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hair salons and barbershops to reopen beginning on friday. he also wants to open up movie theaters and museums later in the month, june 19th, but he would need the governor's permission to do both. and in delaware, outdoor gatherings of up to 250 people will be allowed beginning on june 1st. that means you'll be having summer weddings and graduation ceremonies taking place outdoors, but people will still be required to wear masks. laura and christine, back to you. >> all right, dan. thank you for that. more than 62,000 health care professionals have been infected with coronavirus. the cdc says at least 291 have died. but the agency admits, that number is likely lower than the actual count, since oftentimes, case reports do not include the patient's occupation. health care workers around the country still say, still say there's a shortage of protective equipment. yeah, christine. the cdc also confirms antibody tests are wrong up to 50% of the time. remember, those are the tests that look for evidence of an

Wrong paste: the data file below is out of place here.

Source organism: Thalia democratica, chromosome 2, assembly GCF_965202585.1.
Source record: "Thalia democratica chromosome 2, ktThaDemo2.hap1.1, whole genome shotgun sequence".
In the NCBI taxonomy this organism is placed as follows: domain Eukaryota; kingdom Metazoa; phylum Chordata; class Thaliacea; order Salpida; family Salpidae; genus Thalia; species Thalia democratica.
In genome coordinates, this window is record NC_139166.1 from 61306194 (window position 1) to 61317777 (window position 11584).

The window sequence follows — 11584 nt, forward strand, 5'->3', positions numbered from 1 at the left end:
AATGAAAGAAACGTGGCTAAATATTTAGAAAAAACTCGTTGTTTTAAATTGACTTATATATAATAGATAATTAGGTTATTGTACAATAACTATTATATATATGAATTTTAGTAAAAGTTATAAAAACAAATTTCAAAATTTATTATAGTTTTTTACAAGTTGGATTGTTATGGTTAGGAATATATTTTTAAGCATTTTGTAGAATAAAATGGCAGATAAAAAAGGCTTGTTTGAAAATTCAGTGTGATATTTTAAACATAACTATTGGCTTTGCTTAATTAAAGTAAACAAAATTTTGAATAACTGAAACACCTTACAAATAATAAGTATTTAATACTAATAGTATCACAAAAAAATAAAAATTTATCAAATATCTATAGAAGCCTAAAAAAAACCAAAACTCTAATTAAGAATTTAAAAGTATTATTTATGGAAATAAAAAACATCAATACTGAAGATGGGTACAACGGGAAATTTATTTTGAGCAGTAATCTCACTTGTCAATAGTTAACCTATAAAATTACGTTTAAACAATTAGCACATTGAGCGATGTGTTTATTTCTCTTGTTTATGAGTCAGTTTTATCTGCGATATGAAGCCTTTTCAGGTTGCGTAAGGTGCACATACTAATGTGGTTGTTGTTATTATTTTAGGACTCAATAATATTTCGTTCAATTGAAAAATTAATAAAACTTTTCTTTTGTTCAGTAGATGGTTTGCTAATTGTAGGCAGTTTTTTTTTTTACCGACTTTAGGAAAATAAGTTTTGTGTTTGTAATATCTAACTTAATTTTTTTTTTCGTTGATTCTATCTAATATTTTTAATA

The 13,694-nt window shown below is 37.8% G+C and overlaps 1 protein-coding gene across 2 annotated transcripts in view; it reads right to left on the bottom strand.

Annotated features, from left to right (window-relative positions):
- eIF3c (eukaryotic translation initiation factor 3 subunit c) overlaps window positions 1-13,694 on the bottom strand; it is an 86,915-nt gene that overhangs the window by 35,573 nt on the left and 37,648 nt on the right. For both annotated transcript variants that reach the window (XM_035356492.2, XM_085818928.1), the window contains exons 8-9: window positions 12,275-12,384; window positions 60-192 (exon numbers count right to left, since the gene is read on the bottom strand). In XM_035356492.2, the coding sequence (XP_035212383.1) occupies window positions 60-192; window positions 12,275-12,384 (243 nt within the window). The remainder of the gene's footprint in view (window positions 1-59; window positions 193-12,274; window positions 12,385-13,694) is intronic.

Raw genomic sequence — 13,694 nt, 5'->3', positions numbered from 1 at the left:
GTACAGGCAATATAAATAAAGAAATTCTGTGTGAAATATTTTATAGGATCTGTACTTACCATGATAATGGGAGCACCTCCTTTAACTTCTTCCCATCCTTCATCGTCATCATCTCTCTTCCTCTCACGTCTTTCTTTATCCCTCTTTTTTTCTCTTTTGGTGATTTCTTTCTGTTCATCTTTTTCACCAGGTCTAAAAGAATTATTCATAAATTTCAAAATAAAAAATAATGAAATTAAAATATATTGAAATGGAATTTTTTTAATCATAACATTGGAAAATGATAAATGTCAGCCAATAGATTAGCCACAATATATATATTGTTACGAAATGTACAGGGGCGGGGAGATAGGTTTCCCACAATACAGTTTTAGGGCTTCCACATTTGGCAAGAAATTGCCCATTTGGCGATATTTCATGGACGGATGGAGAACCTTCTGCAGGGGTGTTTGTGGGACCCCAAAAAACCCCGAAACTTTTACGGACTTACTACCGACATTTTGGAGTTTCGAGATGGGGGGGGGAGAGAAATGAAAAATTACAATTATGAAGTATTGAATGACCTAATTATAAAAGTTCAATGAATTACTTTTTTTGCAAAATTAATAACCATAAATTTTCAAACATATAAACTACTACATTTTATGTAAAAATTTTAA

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immune response to an infection. the agency now warns the tests are too inaccurate to use for making important policy decisions and is telling health care providers to find the most accurate antibody tests available and to consider testing each patient twice. all right, merck has entered the coronavirus vaccine race. the pharmaceutical giant is working on two covid-19 vaccines and an experimental antiviral compound that is in early clinical trials. here's senior medical correspondent elizabeth cohen. >> reporter: pharmaceutical giant merck announced that they are developing two vaccines against covid-19. now, they're joining a large group. there are more than 100 vaccine teams that are in preclinical stages, meaning they're developing the vaccine or looking at it in animals, and merck joins this group. however, merck is a leader in vaccines, and many experts are interested to see what they come up with. now, there are ten teams that have developed their vaccines, and they're in human clinical trials. they're actually trying them out in people to make sure they're